For if there should come into your assembly a man with gold rings, in fine apparel, and there should also come in a poor man in filthy clothes, and you pay attention to the one wearing the fine clothes and say to him, “You sit here in a good place,” and say to the poor man, “You stand there,” or, “Sit here at my footstool,” have you not shown partiality among yourselves, and become judges with evil thoughts?

Back in the mid ’90s when I was a short-term exchange student at our seminary here in Brazil I had the privilege of spending my weekends working in a little church in a small interior town. Another student and I would travel the two hours by bus every weekend to minister to those dear people.

As time progressed God began to work in some interesting ways at that church. Several high-profile people began to attend – as in, the local chief of police, the District Attorney, a banker…that kind of “high profile”.

One particular weekend we had planned a fellowship dinner where members of the community were invited. As preparations were being made the student who worked with me saw one of the church ladies bringing in a box containing some really fancy plates, cups, and silverware – much fancier than the normal plastic ware that were common at such events.

“I guess we’re really going all-out for this dinner!” he exclaimed, indicating the box.

“Oh, the regular people can eat off the the plastic plates,” the woman replied. “The nice tableware is for our special guests.”

In last week’s study we saw how James condemned partiality across the board. There is no room for special treatment within the family of God. Now he takes us to a very specific example – partiality based on economic situation.

Interestingly, James treatment of this gives us a fascinating look at the culture of the early church, and at the same time helps to smash a common myth.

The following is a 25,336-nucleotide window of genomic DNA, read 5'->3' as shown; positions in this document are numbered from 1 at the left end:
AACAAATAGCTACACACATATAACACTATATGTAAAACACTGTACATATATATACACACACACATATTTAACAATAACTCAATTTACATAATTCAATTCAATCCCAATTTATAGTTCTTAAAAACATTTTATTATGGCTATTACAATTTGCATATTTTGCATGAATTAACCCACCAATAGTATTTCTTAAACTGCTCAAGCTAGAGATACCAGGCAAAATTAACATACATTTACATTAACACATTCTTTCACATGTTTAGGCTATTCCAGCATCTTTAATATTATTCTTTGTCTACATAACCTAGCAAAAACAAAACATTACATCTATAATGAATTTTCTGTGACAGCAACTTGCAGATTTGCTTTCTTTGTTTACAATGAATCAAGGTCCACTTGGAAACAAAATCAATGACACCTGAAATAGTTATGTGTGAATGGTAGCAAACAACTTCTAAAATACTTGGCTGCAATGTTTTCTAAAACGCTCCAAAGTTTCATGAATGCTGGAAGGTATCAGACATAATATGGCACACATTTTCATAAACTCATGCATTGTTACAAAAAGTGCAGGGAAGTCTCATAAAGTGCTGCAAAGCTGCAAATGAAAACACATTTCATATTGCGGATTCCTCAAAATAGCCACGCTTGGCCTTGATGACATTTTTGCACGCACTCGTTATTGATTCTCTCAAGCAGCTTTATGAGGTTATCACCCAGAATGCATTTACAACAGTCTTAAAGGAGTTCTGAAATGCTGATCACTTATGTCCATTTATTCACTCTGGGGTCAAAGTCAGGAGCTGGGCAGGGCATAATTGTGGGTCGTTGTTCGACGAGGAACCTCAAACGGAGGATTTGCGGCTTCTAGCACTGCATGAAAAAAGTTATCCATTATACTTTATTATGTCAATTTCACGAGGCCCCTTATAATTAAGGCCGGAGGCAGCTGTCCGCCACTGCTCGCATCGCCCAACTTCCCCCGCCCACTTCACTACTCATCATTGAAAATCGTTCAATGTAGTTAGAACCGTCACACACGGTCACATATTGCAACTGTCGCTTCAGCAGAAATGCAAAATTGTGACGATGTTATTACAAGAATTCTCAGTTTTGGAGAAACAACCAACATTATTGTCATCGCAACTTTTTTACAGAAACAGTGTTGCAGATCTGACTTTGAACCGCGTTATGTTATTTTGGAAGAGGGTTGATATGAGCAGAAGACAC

The fact that James consistently deals with the rich/poor dynamic within the church indicates to us that there were indeed wealthy people among the number of early believers. In fact, his persistence in dealing with them indicates that their number was not insignificant. This dovetails nicely with research done by historian Rodney Stark, whose books I highly recommend. The early church was not the exclusive domain of the outcast and the downtrodden, as is sometimes claimed.

We’ll deal with that more next week. Right now, I want to focus on the last phrase of this passage: “judges with evil thoughts”.

Once again, James is challenging the way we think. And for him, showing partiality is not just a question of being mistaken – like thinking two plus two is five or that the Earth is flat.

No, treating one group of brethren better than another based on economic status, according to James, is evil. It’s sin, and needs to be repented of. Specifically, we are using human metrics to categorize people who are created in God’s image and redeemed by the blood of Christ. It’s a heart condition, and one that we can conquer with the help of the Holy Spirit.

This specific kind of partiality can happen many ways in the local church, many not nearly as blatant as the situation I mentioned above.

* The opinion of a well-to-do individual is given more weight because, well, after all, what would happen if he stopped tithing?

* Activities are routinely planned with involve a financial outlay that excludes the needier members of the church.

* Social circles within the church exclude those of a lower economic status.

This list could go on. The point is, if this is happening in your church, it needs to be stopped.

More on this subject next week.

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